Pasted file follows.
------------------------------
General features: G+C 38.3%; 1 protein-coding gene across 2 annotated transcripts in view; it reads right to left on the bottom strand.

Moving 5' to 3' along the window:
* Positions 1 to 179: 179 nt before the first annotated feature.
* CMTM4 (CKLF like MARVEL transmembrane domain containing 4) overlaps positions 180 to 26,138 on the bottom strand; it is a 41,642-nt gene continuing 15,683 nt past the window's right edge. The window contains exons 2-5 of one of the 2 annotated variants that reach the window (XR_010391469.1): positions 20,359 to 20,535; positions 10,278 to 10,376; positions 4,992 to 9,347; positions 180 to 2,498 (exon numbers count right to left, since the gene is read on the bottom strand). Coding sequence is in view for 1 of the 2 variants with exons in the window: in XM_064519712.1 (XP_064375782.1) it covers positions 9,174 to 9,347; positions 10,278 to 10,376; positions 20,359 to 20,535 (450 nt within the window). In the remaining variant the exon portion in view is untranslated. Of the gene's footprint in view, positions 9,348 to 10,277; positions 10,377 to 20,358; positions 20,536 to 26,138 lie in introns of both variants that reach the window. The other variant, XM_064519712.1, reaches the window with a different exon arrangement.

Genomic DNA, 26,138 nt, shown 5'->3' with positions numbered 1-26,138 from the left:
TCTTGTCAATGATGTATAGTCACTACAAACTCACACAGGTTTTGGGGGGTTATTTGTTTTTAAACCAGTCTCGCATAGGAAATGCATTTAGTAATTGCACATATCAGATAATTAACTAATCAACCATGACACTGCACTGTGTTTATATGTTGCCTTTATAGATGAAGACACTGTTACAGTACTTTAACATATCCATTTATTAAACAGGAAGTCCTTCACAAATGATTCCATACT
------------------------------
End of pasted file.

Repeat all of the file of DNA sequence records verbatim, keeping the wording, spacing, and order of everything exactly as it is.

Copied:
General features: G+C 38.3%; 1 protein-coding gene across 2 annotated transcripts in view; it reads right to left on the bottom strand.

Moving 5' to 3' along the window:
* Positions 1 to 179: 179 nt before the first annotated feature.
* CMTM4 (CKLF like MARVEL transmembrane domain containing 4) overlaps positions 180 to 26,138 on the bottom strand; it is a 41,642-nt gene continuing 15,683 nt past the window's right edge. The window contains exons 2-5 of one of the 2 annotated variants that reach the window (XR_010391469.1): positions 20,359 to 20,535; positions 10,278 to 10,376; positions 4,992 to 9,347; positions 180 to 2,498 (exon numbers count right to left, since the gene is read on the bottom strand). Coding sequence is in view for 1 of the 2 variants with exons in the window: in XM_064519712.1 (XP_064375782.1) it covers positions 9,174 to 9,347; positions 10,278 to 10,376; positions 20,359 to 20,535 (450 nt within the window). In the remaining variant the exon portion in view is untranslated. Of the gene's footprint in view, positions 9,348 to 10,277; positions 10,377 to 20,358; positions 20,536 to 26,138 lie in introns of both variants that reach the window. The other variant, XM_064519712.1, reaches the window with a different exon arrangement.

Genomic DNA, 26,138 nt, shown 5'->3' with positions numbered 1-26,138 from the left:
TCTTGTCAATGATGTATAGTCACTACAAACTCACACAGGTTTTGGGGGGTTATTTGTTTTTAAACCAGTCTCGCATAGGAAATGCATTTAGTAATTGCACATATCAGATAATTAACTAATCAACCATGACACTGCACTGTGTTTATATGTTGCCTTTATAGATGAAGACACTGTTACAGTACTTTAACATATCCATTTATTAAACAGGAAGTCCTTCACAAATGATTCCATACT